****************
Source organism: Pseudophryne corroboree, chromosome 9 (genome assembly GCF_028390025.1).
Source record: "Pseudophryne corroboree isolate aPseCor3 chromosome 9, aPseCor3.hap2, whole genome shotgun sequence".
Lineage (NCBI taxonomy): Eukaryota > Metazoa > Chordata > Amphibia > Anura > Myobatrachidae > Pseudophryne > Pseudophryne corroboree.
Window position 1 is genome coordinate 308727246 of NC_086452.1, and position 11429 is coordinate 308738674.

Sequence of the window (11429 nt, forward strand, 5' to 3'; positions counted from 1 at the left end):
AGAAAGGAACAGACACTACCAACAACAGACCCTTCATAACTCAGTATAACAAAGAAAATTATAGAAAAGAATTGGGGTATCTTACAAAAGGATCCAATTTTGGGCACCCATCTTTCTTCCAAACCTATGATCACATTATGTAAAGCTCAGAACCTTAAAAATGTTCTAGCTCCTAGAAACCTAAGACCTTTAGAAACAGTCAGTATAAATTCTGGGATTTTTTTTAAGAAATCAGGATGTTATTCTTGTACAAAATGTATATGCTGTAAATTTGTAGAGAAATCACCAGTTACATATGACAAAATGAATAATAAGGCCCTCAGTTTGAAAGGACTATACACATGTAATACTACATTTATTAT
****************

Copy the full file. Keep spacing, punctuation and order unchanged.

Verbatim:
Source organism: Pseudophryne corroboree, chromosome 9 (genome assembly GCF_028390025.1).
Source record: "Pseudophryne corroboree isolate aPseCor3 chromosome 9, aPseCor3.hap2, whole genome shotgun sequence".
Lineage (NCBI taxonomy): Eukaryota > Metazoa > Chordata > Amphibia > Anura > Myobatrachidae > Pseudophryne > Pseudophryne corroboree.
Window position 1 is genome coordinate 308727246 of NC_086452.1, and position 11429 is coordinate 308738674.

Sequence of the window (11429 nt, forward strand, 5' to 3'; positions counted from 1 at the left end):
AGAAAGGAACAGACACTACCAACAACAGACCCTTCATAACTCAGTATAACAAAGAAAATTATAGAAAAGAATTGGGGTATCTTACAAAAGGATCCAATTTTGGGCACCCATCTTTCTTCCAAACCTATGATCACATTATGTAAAGCTCAGAACCTTAAAAATGTTCTAGCTCCTAGAAACCTAAGACCTTTAGAAACAGTCAGTATAAATTCTGGGATTTTTTTTAAGAAATCAGGATGTTATTCTTGTACAAAATGTATATGCTGTAAATTTGTAGAGAAATCACCAGTTACATATGACAAAATGAATAATAAGGCCCTCAGTTTGAAAGGACTATACACATGTAATACTACATTTATTAT